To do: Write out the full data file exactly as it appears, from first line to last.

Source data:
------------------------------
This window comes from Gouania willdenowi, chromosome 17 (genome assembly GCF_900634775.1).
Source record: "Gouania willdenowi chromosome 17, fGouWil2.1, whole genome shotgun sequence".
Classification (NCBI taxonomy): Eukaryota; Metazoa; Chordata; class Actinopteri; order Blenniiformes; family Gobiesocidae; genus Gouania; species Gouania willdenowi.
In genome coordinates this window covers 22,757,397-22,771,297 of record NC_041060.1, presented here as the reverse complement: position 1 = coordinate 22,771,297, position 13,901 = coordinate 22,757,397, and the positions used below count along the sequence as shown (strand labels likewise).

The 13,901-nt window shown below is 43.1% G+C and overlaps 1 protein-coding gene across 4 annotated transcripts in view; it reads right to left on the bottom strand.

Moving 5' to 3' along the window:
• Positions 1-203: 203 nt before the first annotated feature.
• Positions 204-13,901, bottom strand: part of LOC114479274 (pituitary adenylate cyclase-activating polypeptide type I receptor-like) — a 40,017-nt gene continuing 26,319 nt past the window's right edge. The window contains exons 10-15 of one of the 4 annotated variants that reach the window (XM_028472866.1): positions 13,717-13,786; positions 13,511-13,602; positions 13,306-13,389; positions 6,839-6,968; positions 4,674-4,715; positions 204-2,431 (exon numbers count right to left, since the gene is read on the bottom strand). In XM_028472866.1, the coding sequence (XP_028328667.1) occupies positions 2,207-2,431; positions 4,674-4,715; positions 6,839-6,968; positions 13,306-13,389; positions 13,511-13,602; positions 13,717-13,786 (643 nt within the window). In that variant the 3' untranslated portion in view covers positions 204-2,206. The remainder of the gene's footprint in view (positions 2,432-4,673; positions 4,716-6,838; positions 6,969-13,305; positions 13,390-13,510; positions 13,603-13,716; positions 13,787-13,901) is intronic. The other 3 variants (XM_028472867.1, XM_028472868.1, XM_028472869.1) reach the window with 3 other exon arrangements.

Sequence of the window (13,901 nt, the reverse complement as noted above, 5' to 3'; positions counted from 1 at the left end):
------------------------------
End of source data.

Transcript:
This window comes from Gouania willdenowi, chromosome 17 (genome assembly GCF_900634775.1).
Source record: "Gouania willdenowi chromosome 17, fGouWil2.1, whole genome shotgun sequence".
Classification (NCBI taxonomy): Eukaryota; Metazoa; Chordata; class Actinopteri; order Blenniiformes; family Gobiesocidae; genus Gouania; species Gouania willdenowi.
In genome coordinates this window covers 22,757,397-22,771,297 of record NC_041060.1, presented here as the reverse complement: position 1 = coordinate 22,771,297, position 13,901 = coordinate 22,757,397, and the positions used below count along the sequence as shown (strand labels likewise).

The 13,901-nt window shown below is 43.1% G+C and overlaps 1 protein-coding gene across 4 annotated transcripts in view; it reads right to left on the bottom strand.

Moving 5' to 3' along the window:
• Positions 1-203: 203 nt before the first annotated feature.
• Positions 204-13,901, bottom strand: part of LOC114479274 (pituitary adenylate cyclase-activating polypeptide type I receptor-like) — a 40,017-nt gene continuing 26,319 nt past the window's right edge. The window contains exons 10-15 of one of the 4 annotated variants that reach the window (XM_028472866.1): positions 13,717-13,786; positions 13,511-13,602; positions 13,306-13,389; positions 6,839-6,968; positions 4,674-4,715; positions 204-2,431 (exon numbers count right to left, since the gene is read on the bottom strand). In XM_028472866.1, the coding sequence (XP_028328667.1) occupies positions 2,207-2,431; positions 4,674-4,715; positions 6,839-6,968; positions 13,306-13,389; positions 13,511-13,602; positions 13,717-13,786 (643 nt within the window). In that variant the 3' untranslated portion in view covers positions 204-2,206. The remainder of the gene's footprint in view (positions 2,432-4,673; positions 4,716-6,838; positions 6,969-13,305; positions 13,390-13,510; positions 13,603-13,716; positions 13,787-13,901) is intronic. The other 3 variants (XM_028472867.1, XM_028472868.1, XM_028472869.1) reach the window with 3 other exon arrangements.

Sequence of the window (13,901 nt, the reverse complement as noted above, 5' to 3'; positions counted from 1 at the left end):